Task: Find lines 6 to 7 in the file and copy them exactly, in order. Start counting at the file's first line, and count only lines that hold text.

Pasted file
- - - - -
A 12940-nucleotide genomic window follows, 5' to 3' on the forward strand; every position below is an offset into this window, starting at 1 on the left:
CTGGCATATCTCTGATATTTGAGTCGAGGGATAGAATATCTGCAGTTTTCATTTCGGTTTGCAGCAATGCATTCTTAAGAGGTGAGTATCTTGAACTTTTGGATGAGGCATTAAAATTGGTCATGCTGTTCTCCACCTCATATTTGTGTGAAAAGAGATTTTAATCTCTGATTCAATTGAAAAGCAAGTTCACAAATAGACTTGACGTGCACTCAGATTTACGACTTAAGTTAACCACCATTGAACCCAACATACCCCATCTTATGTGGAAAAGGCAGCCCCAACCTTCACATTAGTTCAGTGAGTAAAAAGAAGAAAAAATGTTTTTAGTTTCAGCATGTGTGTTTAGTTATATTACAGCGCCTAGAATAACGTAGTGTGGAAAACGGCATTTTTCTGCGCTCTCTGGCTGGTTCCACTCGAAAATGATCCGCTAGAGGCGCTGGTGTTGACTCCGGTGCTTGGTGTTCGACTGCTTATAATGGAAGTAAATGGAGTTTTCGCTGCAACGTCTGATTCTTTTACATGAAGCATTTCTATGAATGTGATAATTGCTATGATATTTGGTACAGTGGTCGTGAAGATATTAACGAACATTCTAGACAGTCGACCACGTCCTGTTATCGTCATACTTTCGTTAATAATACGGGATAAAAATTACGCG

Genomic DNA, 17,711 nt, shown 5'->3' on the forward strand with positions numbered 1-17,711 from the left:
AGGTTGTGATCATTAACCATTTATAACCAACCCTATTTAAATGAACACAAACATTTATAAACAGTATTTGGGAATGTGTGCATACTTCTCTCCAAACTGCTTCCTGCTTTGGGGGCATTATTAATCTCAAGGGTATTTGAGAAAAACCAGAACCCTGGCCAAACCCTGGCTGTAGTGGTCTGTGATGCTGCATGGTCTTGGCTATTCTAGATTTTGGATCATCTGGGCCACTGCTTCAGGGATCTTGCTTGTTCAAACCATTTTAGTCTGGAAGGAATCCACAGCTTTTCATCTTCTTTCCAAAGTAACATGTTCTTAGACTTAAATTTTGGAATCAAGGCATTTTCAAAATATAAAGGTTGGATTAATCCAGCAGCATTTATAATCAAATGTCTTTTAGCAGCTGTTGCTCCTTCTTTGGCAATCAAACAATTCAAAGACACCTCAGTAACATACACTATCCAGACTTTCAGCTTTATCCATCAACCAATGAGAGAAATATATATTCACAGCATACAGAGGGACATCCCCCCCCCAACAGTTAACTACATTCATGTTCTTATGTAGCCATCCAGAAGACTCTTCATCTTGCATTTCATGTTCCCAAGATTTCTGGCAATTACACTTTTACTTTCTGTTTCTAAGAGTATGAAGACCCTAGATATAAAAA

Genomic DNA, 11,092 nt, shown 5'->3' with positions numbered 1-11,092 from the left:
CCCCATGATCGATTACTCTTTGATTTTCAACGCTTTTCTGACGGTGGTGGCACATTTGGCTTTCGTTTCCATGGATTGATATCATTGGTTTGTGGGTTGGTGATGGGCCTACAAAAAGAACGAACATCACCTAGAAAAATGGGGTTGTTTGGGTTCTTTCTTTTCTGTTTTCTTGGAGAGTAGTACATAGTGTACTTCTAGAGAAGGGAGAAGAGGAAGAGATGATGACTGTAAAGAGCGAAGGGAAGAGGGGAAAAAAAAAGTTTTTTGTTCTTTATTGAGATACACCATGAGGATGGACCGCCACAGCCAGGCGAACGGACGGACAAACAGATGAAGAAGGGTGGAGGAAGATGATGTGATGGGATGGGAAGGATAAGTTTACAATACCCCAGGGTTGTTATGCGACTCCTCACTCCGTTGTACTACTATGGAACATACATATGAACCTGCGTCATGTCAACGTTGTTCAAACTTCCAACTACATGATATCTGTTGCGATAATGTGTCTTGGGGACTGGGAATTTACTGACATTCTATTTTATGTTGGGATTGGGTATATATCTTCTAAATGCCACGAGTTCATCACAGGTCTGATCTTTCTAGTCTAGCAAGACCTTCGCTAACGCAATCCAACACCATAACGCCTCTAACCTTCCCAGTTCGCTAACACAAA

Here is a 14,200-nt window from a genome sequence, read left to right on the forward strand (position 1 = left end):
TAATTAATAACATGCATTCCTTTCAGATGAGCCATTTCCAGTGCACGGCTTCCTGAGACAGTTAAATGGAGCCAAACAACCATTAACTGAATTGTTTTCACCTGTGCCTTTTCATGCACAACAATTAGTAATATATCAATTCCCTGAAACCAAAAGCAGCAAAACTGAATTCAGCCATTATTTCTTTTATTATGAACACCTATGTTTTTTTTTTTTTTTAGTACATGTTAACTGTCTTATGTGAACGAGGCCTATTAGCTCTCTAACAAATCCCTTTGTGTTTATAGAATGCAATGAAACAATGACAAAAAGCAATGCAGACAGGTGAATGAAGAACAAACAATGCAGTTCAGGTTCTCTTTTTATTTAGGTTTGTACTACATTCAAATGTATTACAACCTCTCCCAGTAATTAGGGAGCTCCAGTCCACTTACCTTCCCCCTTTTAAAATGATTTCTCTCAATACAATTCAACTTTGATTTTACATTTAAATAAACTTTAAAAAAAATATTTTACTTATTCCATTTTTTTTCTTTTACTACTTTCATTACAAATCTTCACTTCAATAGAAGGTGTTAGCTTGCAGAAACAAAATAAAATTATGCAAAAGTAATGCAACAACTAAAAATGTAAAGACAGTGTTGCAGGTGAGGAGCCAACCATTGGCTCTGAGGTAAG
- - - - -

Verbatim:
CCCCATGATCGATTACTCTTTGATTTTCAACGCTTTTCTGACGGTGGTGGCACATTTGGCTTTCGTTTCCATGGATTGATATCATTGGTTTGTGGGTTGGTGATGGGCCTACAAAAAGAACGAACATCACCTAGAAAAATGGGGTTGTTTGGGTTCTTTCTTTTCTGTTTTCTTGGAGAGTAGTACATAGTGTACTTCTAGAGAAGGGAGAAGAGGAAGAGATGATGACTGTAAAGAGCGAAGGGAAGAGGGGAAAAAAAAAGTTTTTTGTTCTTTATTGAGATACACCATGAGGATGGACCGCCACAGCCAGGCGAACGGACGGACAAACAGATGAAGAAGGGTGGAGGAAGATGATGTGATGGGATGGGAAGGATAAGTTTACAATACCCCAGGGTTGTTATGCGACTCCTCACTCCGTTGTACTACTATGGAACATACATATGAACCTGCGTCATGTCAACGTTGTTCAAACTTCCAACTACATGATATCTGTTGCGATAATGTGTCTTGGGGACTGGGAATTTACTGACATTCTATTTTATGTTGGGATTGGGTATATATCTTCTAAATGCCACGAGTTCATCACAGGTCTGATCTTTCTAGTCTAGCAAGACCTTCGCTAACGCAATCCAACACCATAACGCCTCTAACCTTCCCAGTTCGCTAACACAAA

Here is a 14,200-nt window from a genome sequence, read left to right on the forward strand (position 1 = left end):